by Photo courtesy of the U.S. Drug Enforcement Agency

The San Diego County Board of Supervisors will discuss illicit fentanyl as a public health crisis on Tuesday as the number of people has died exponentially at the hands of the drug. 

F​​entanyl is a powerful synthetic opioid similar to morphine but is 50 to 100 times more potent.

Overdose deaths caused by fentanyl reached historic levels across the nation with an estimated 80,000 overdose deaths in 2021 along, according to the Centers for Disease Control and Prevention (CDC). 

A county board document signed by county Supervisors Jim Desmond, Terra Lawson-Remer, and District Attorney Summer Stephan cites CDC data showing the drug to be the number one killer of people between the ages of 18 and 45, exceeding the number of deaths caused by accidents, COVID-19, heart disease, and gun violence within this age group. 

Desmond and Stephan held a virtual forum earlier this month featuring panelists, medical experts state, and federal prosecutors to warn county residents of the insidious nature of fentanyl. A recording of the meeting is available on YouTube

The county declared the week of June 2-10 as "Talk to Your Kids About Fentanyl Week" due to its severity. 

The grip fentanyl has in the region worsened as instances of smuggling increased over the past several years. Data from the United States Customs and Border Protection Office of Field Operations shows that 66 percent of all powder fentanyl seized along the Southwest Border of Mexico in 2021 occurred in San Diego County. 

The San Diego County Medical Examiner reported 33 fentanyl-caused deaths in 2016, and the provisional number of fentanyl-caused deaths for 2021 exceeds 800, an increase of over 2300 percent in only five years. According to the board document, preliminary numbers indicate accidental fentanyl overdose deaths in 2022 will likely exceed those in 2021.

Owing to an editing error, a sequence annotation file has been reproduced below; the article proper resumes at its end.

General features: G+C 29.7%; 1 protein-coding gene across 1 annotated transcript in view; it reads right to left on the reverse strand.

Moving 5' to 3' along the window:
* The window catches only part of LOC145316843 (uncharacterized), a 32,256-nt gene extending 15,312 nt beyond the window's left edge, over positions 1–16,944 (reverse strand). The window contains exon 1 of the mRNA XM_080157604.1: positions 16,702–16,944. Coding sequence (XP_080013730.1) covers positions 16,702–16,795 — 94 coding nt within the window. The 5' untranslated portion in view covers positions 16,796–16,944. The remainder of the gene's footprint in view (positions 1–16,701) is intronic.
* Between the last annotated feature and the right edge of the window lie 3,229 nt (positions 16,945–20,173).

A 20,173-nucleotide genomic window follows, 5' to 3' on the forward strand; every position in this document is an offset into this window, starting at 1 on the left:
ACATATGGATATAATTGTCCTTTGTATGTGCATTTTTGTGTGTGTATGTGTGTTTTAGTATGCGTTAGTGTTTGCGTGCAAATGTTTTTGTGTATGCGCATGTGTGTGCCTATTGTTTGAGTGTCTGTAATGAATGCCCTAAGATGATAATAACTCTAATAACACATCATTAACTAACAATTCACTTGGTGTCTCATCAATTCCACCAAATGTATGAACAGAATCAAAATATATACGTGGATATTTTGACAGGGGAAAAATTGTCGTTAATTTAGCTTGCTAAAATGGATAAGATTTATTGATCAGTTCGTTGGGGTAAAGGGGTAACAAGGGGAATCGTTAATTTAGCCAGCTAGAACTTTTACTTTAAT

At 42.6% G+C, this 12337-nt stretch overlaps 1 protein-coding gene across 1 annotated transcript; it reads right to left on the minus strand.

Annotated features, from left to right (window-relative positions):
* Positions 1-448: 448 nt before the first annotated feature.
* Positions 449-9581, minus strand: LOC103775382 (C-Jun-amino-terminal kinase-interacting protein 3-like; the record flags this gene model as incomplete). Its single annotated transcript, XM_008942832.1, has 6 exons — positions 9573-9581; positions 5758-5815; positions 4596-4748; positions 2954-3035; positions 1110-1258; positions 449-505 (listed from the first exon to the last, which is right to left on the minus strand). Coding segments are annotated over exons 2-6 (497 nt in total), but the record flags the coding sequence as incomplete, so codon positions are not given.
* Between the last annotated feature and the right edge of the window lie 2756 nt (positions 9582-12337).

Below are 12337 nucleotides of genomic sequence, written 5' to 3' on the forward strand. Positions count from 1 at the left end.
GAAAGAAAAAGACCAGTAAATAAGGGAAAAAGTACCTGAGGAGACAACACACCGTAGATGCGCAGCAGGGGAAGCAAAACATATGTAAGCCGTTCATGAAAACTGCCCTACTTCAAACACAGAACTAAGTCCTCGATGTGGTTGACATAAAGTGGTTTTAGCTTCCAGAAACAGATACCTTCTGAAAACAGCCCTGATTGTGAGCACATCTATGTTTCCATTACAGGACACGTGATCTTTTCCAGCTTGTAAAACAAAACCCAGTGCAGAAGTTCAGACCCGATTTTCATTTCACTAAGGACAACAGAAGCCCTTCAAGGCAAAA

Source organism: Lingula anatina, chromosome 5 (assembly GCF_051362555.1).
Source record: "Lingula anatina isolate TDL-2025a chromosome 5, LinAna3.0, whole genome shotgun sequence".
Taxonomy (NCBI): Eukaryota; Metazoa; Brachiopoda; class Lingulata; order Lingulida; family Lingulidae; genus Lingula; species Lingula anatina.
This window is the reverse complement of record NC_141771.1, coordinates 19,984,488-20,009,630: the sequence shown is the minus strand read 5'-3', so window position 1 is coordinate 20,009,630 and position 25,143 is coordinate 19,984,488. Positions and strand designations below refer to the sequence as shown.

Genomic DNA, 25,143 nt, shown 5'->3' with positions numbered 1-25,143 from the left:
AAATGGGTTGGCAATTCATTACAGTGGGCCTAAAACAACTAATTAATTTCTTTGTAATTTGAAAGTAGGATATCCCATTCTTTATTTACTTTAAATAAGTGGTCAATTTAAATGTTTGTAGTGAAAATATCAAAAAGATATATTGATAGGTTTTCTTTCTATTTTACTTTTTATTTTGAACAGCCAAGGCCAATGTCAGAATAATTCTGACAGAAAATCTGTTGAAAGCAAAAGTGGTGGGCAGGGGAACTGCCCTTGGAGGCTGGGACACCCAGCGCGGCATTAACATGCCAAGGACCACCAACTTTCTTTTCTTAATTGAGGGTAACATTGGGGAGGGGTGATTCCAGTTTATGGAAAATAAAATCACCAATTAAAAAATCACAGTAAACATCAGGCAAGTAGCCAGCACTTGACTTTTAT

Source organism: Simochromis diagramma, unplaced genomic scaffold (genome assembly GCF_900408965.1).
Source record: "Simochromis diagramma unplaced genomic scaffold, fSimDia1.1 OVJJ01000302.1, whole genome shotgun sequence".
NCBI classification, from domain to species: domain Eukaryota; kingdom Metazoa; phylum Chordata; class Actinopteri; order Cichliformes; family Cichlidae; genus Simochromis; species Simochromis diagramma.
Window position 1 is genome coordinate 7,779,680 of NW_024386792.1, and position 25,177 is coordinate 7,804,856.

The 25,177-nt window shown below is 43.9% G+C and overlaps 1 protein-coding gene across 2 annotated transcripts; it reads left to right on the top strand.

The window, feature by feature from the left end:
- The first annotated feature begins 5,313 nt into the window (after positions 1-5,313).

“The number of fentanyl overdose deaths is far greater than some public health emergencies that have been previously declared. These figures ignore the hundreds of individuals who overdose on fentanyl and survive but who suffer long-term physical and mental damage as a result,” reads the board document. 

Although the drug is dubbed the number one cause of death among people ages 18 through 45 years old, county medical examiner data shows that 12 children under the age of 18 succumbed to an accidental fentanyl overdose. The youngest victim is 13 years old. 

“Many more children, some as young as four months of age, have ingested fentanyl carelessly left within reach by parents or caregivers. These children have overdosed but survived due to the quick and informed action of first responders. Poisonings from fentanyl are greatly impacting our already strained emergency departments and, in doing so, further harming our community at large,” the board document reads. 

Experts say dealers have taken to social media platforms such as Snapchat, Instagram, and Instagram to market what they claim to be legitimate medications such as Oxycotin, Percocet, Adderall, and Xanax. 

“​​These pills are almost always counterfeit, containing none of the actual medication, but possessing often fatal doses of fentanyl, methamphetamine, or other harmful drugs,” reads the board document. 

Illicit fentanyl in San Diego County takes the form of counterfeit pills and white powder. According to the county, users will often intentionally ingest fentanyl powder, but in several cases in San Diego where the user consumed what they believed to be methamphetamine or cocaine, but which was either fentanyl or a combination of fentanyl and the intended drug. 

Upon approval from the board of Supervisors, the county will take further steps to bring awareness to fentanyl and its risks to residents. The county’s Chief Administrative officer would be directed to work with the Health and Human Services director to develop recommendations and implementation to address the issue of illicit fentanyl as a public health crisis. 

The board of supervisors will revisit the topic on August 16. 

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